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The Digital Age

The Briefing: Secrecy and Accountability in a Digital Age

by Peter Berkowitzvia The Briefing
Wednesday, January 29, 2014

Edward Snowden's theft of massive numbers of National Security Agency (NSA) documents — the Pentagon estimates he copied 1.7 million intelligence files — and the distribution of those documents to journalists who have sporadically published them has damaged American national s

The Digital Age

Intelligence Reform: Life Imitates Fiction

by Benjamin Wittesvia The Briefing
Wednesday, January 29, 2014

We all know the story: A liberal government finds itself embarrassed by intelligence collection activities. So it appoints a senior panel of Wise Men to recommend reforms.

The Digital Age

A Partial Defense of the Front-Page Rule

by Jack Goldsmithvia The Briefing
Wednesday, January 29, 2014

Principals reviewing intelligence collection should reinstitute use of the so-called "Front-Page Rule," said President Obama's Review Group on Intelligence and Communications Technol

The Digital Age

Publicly Defending Secret Intelligence Programs

by Matthew Waxmanvia The Briefing
Wednesday, January 29, 2014

The government often does a poor job of defending its most secret intelligence programs when they become public through leaks.  There are some obvious and largely structural reasons for this, including that the agencies conducting the programs are not designed for public relat

Global  Connections
The Digital Age

Accountability in a Globalized World

by Shavit Matias via The Briefing
Wednesday, January 29, 2014

There is clearly an obligation of accountability by states to their own citizens.

The Digital Age

The Imperative to Protect Institutions: An Amended Front-Page Rule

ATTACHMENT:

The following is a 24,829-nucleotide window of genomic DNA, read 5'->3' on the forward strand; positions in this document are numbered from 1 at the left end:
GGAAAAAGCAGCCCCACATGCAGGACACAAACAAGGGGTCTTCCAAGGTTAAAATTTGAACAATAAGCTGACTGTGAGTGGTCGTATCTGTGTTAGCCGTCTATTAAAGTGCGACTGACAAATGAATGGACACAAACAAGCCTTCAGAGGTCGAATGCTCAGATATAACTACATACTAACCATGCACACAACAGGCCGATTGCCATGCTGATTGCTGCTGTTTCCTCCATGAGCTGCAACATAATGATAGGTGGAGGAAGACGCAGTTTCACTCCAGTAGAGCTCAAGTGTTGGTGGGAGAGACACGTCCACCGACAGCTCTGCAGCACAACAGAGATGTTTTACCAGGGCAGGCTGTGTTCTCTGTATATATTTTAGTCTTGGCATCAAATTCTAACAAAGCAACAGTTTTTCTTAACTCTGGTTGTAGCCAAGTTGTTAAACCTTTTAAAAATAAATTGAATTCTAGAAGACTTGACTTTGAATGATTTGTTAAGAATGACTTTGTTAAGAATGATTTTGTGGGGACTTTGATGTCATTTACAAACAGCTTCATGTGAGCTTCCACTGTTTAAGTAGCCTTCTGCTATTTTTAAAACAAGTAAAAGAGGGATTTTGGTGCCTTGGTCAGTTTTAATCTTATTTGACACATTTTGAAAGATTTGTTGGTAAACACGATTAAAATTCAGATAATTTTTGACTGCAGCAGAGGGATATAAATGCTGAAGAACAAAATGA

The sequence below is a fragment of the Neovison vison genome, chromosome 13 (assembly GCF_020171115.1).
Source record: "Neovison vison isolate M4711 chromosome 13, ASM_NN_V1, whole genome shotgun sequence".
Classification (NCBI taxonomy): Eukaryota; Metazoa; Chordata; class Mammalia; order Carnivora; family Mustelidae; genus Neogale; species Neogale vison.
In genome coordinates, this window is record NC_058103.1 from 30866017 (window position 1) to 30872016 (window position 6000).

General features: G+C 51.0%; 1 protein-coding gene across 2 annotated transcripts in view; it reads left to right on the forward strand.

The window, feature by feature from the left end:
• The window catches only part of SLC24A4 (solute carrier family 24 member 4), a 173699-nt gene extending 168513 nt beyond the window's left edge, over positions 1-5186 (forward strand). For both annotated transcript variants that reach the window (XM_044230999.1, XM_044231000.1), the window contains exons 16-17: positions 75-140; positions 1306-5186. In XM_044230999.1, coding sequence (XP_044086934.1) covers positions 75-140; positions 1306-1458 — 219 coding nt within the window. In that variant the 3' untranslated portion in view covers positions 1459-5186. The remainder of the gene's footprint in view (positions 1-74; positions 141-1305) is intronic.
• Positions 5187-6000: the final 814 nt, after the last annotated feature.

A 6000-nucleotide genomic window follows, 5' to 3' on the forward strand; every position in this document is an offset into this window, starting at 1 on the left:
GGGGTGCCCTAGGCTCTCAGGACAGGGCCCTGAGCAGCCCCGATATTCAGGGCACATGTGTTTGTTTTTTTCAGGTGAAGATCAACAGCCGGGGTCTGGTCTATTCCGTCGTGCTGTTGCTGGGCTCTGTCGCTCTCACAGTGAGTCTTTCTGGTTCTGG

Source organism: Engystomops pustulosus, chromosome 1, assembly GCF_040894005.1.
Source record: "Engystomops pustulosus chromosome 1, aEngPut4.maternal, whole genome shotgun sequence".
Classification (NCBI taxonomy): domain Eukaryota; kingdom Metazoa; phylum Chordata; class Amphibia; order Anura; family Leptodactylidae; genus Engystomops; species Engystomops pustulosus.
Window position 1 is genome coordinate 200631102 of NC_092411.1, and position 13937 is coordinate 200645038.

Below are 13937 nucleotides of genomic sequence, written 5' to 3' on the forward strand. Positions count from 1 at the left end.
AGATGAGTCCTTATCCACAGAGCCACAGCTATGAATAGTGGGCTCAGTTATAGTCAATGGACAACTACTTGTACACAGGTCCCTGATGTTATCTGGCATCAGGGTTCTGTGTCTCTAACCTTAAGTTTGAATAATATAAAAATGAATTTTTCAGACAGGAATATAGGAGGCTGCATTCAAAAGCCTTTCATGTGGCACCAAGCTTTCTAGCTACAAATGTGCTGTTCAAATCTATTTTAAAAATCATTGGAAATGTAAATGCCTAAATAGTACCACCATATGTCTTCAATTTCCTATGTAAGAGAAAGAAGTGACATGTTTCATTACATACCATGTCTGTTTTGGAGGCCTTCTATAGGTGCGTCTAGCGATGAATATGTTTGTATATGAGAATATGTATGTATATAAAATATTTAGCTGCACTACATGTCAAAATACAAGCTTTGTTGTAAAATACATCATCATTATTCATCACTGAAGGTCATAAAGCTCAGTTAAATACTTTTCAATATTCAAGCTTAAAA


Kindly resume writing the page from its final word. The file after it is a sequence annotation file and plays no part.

by Jessica Sternvia The Briefing
Wednesday, January 29, 2014

“Every age has its own kind of war,” Clausewitz prognosticated in the early 19th century.[i]  And the corollary is that every age has its own kind of intelligence requirements and seductions.

The Digital Age

Secrecy and Accountability in International Justice

by Ruth Wedgwoodvia The Briefing
Wednesday, January 29, 2014

In recent years, consumed by the war against al Qaeda, we have addressed secrecy and accountability in a homegrown way — concerned with information the American executive branch has kept to itself, what was shared with the Congress (though a transcript is often not made at the

Privacy, Security, and the National Security Agency (NSA)
The Digital Age

The Mail of Others

by Tod Lindbergvia The Briefing
Wednesday, January 29, 2014

How big a deal is the revelation of widespread National Security Agency data mining operations directed at our European allies, or the NSA listening in on the cell phone of German Chancellor Angela Merkel?

The Digital Age

Secrecy, Accountability, and the CIA's "Covert" Drone Strikes

by Kenneth Andersonvia The Briefing
Wednesday, January 29, 2014

Press publication of selections from Edward Snowden's purloined National Security Agency documents has focused attention on issues of surveillance.  In the months and years before those May 2013 revelations, however, the secrecy and accountability debate focused on drone warfa

The Digital Age

The Need for a Press Shield Law

by Philip Bobbittvia The Briefing
Wednesday, January 29, 2014

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This recurring series of brief essays is the work of the Jean Perkins Task Force on National Security and Law.   While the members do not necessarily agree on a solution or set of solutions, they do share a sensibility that questions of security and questions of law are increasingly intertwined and that the Constitution provides a sturdy and flexible framework that enables the nation to provide for its defense while securing citizens’ rights and respecting international law.